Getting Back to Work: ROOTS and the Critical Response Process

Photo: Lise Metzger

By Liz Lerman | August 3, 2017

I was frustrated. What passed for feedback in my community of dance makers was something like: “Nice dance, Liz, now let’s go get a drink” or maybe just “Let’s go get a drink.” I could be found walking the streets of Washington, DC, days after a concert, muttering over and over the things I would tell the newspaper critics if I only had the chance. Asked to critique the work of “local” artists while on tour, I found myself tongue-tied: I knew how to fix their work to make it more like mine; I wasn’t sure how to help them make it more like theirs.

In 1989 I eagerly attended two festivals, Colorado Dance Festival and Alternate ROOTS, which featured work-in-progress showings. While thrilled to be among people as hungry as I was for feedback, I was disappointed in the outcomes. So I approached the leadership at each to suggest that I would return the following summer to test a new set of protocols. Both agreed, and I went to work on what was to become the Critical Response Process. At the heart of my investigation was a definition of good feedback as an experience that makes you want to get right back to work.

A year later I offered the Critical Response Process (CRP) in a form that was almost what it is today. We tried it. Participants at both festivals were enthusiastic for it. I was so grateful for everyone’s commitment to its presence. At ROOTS we immediately dove into the role that this feedback structure could play in relation to social justice, collaborative processes, and the progress towards equity. Those conversations have continued ever since, and I look forward to returning to this source to renew and reframe CRP so that it best serves those essential goals.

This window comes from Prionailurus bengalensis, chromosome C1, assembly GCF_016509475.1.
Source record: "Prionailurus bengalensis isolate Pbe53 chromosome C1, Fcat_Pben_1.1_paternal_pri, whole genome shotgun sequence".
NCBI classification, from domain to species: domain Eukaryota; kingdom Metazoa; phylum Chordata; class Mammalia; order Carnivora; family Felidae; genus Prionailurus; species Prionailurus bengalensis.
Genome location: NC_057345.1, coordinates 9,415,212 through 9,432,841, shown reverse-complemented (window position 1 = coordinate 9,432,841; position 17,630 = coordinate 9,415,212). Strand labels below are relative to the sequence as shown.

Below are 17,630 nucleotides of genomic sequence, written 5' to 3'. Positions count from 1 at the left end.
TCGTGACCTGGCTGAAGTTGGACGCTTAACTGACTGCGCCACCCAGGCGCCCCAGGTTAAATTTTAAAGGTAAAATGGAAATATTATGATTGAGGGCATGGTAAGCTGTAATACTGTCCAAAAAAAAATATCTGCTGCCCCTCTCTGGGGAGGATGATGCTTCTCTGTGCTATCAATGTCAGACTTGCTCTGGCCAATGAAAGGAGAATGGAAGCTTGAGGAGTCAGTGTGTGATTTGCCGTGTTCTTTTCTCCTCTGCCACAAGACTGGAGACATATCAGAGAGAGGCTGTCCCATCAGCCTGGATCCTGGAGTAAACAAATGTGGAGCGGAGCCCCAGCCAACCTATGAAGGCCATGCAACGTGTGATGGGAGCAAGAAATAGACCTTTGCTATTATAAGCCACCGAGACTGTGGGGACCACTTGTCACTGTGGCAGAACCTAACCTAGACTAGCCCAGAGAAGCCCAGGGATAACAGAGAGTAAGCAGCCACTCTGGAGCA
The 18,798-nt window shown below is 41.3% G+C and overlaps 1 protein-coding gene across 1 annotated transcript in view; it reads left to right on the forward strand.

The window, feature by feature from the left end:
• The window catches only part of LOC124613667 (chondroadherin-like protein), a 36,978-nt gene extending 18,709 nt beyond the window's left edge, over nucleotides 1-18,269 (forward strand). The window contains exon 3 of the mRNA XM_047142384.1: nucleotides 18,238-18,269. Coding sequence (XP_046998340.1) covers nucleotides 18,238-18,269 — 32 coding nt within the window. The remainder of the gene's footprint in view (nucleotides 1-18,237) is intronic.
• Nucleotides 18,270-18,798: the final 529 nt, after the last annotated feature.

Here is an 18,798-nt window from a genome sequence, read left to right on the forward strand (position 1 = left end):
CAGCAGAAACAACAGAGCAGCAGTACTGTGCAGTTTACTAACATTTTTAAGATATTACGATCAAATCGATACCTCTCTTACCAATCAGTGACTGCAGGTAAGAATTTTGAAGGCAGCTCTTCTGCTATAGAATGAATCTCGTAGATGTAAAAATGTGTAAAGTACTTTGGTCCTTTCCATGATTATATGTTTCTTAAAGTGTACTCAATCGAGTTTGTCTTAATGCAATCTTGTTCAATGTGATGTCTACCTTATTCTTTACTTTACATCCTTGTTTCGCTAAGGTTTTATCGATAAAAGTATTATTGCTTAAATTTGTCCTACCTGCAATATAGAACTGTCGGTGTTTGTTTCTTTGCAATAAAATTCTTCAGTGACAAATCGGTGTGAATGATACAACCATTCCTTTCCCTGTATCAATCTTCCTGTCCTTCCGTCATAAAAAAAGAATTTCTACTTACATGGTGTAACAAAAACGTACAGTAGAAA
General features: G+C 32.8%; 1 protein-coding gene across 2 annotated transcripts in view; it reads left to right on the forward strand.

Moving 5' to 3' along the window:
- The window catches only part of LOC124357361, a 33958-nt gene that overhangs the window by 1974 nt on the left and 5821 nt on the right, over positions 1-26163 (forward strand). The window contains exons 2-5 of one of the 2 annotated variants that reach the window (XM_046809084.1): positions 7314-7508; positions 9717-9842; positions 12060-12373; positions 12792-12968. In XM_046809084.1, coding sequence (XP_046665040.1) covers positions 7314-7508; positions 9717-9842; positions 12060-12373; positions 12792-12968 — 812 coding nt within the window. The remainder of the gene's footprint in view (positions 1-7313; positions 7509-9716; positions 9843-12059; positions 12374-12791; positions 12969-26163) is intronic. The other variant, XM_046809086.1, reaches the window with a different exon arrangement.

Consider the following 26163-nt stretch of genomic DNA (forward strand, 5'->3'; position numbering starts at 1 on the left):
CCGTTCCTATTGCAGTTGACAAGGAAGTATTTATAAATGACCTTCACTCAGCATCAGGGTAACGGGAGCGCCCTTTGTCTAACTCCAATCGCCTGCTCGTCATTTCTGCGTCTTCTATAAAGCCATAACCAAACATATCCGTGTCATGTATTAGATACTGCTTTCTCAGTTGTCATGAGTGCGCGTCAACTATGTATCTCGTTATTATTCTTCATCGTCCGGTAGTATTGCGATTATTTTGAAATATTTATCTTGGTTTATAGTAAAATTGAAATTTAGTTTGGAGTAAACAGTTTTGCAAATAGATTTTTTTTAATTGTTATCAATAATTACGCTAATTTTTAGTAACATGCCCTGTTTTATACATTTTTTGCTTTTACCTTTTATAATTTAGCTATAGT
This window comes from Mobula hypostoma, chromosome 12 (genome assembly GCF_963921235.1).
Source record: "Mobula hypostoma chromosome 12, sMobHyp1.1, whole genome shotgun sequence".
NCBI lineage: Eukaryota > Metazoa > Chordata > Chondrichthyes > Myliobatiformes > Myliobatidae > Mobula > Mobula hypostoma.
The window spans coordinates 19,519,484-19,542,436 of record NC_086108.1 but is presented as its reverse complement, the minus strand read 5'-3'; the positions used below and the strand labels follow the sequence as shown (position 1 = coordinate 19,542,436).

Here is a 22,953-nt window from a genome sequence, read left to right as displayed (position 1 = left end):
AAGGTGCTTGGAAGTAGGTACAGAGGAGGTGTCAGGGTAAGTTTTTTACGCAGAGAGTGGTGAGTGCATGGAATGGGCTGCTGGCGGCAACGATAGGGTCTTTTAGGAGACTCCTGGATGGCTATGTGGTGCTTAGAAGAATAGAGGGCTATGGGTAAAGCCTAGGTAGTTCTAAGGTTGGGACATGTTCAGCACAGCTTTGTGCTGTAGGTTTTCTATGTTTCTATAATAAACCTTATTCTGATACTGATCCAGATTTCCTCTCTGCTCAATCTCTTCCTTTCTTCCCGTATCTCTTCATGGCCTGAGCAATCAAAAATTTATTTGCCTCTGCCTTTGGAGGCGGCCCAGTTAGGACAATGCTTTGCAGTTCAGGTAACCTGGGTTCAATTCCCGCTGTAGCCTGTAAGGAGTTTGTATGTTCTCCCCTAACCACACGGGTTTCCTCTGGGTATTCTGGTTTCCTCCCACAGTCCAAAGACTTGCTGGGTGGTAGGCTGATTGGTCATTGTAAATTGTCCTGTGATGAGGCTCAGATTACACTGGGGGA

Meanwhile, working with many partners over the years, we’ve probed it and messed with it and continued growing it. Joined by my colleagues Paloma McGregor and John Borstel, I am so glad to be returning with new knowledge and prepared to gain more by learning how members of the ROOTS community are using it, challenging it, and taking it in new directions.

Alternate ROOTS supports the creation and presentation of original art that is rooted in communities of place, tradition or spirit. We are a group of artists and cultural organizers based in the South creating a better world together. As Alternate ROOTS, we call for social and economic justice and are working to dismantle all forms of oppression—everywhere.